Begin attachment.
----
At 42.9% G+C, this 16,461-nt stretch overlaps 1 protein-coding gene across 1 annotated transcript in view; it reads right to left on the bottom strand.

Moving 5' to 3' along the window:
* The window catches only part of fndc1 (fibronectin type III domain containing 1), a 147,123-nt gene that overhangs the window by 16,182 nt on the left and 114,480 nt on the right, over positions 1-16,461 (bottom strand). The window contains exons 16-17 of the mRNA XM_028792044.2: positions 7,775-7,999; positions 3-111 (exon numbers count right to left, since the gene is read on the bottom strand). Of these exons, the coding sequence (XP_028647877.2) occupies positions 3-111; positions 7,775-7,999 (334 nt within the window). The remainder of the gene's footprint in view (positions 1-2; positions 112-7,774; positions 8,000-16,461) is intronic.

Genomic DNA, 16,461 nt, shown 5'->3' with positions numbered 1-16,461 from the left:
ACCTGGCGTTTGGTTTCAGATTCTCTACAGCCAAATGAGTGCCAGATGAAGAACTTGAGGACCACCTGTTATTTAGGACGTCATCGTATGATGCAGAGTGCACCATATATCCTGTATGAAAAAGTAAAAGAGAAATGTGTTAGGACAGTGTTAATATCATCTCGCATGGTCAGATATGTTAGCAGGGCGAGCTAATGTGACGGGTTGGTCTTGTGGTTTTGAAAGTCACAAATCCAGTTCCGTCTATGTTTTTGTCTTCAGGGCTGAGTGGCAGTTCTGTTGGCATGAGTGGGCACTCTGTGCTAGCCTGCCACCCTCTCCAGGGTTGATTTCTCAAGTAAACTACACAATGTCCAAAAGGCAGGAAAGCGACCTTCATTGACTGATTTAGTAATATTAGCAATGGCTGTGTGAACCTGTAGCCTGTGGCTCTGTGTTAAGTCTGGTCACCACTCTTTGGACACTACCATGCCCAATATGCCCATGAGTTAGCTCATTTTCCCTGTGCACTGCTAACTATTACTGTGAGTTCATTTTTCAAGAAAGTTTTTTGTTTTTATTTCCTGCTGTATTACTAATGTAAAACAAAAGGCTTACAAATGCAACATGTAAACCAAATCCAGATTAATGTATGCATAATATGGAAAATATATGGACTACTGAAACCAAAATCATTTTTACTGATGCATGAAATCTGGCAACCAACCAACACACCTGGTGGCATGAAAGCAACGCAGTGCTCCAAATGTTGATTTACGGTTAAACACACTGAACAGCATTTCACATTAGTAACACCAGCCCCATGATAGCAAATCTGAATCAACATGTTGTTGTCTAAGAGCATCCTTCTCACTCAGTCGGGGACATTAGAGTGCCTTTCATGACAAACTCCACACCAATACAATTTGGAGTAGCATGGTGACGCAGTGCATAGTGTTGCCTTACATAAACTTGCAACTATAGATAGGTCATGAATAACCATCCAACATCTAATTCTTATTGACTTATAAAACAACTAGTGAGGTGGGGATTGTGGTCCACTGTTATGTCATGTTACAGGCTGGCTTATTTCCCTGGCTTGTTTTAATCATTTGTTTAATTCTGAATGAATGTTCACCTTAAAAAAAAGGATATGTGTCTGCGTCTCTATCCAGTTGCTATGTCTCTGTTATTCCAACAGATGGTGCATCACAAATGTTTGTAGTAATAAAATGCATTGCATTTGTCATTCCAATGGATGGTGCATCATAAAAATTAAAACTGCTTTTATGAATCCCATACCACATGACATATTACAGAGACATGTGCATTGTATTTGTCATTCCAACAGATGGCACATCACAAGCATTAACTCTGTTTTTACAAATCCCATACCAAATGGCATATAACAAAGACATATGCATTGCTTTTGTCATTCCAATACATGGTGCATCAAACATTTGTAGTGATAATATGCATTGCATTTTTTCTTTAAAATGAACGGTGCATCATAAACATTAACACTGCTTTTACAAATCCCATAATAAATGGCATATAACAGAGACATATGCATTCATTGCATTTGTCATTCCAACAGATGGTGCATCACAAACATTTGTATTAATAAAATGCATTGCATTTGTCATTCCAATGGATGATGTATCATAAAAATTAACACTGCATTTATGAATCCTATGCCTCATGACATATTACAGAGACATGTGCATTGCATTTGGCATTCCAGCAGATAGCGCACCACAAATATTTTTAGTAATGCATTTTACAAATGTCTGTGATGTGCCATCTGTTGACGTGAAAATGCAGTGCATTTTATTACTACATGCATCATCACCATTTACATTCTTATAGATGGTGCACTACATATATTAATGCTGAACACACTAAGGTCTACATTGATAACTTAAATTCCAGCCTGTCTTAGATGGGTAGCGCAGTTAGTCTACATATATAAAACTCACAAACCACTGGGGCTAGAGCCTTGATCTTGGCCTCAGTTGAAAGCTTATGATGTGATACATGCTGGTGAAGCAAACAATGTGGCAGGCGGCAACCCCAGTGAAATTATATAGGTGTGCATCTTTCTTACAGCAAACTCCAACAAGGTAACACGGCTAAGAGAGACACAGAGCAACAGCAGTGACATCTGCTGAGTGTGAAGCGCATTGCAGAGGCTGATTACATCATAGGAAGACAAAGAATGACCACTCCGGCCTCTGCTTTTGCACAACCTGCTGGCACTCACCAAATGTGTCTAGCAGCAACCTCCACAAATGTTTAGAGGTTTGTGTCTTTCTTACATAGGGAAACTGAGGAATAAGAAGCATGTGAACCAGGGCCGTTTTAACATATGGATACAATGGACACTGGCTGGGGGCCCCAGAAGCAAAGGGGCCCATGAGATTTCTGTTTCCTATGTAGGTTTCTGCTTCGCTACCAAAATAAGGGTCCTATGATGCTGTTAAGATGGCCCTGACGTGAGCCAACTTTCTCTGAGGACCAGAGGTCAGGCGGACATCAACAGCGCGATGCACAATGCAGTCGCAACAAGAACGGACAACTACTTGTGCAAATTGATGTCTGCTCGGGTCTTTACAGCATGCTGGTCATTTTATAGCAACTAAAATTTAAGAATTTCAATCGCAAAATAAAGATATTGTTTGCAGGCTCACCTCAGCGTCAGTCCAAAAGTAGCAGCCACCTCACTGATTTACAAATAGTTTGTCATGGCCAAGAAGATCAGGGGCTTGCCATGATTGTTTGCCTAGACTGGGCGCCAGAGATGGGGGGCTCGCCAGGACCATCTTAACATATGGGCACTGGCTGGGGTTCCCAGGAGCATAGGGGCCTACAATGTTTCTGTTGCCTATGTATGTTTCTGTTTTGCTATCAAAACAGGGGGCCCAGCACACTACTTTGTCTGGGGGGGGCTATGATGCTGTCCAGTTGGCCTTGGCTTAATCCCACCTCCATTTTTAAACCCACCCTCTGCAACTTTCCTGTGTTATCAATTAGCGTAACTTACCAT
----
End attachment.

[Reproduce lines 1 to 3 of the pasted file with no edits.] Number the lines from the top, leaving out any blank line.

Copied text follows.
At 42.9% G+C, this 16,461-nt stretch overlaps 1 protein-coding gene across 1 annotated transcript in view; it reads right to left on the bottom strand.

Moving 5' to 3' along the window:
* The window catches only part of fndc1 (fibronectin type III domain containing 1), a 147,123-nt gene that overhangs the window by 16,182 nt on the left and 114,480 nt on the right, over positions 1-16,461 (bottom strand). The window contains exons 16-17 of the mRNA XM_028792044.2: positions 7,775-7,999; positions 3-111 (exon numbers count right to left, since the gene is read on the bottom strand). Of these exons, the coding sequence (XP_028647877.2) occupies positions 3-111; positions 7,775-7,999 (334 nt within the window). The remainder of the gene's footprint in view (positions 1-2; positions 112-7,774; positions 8,000-16,461) is intronic.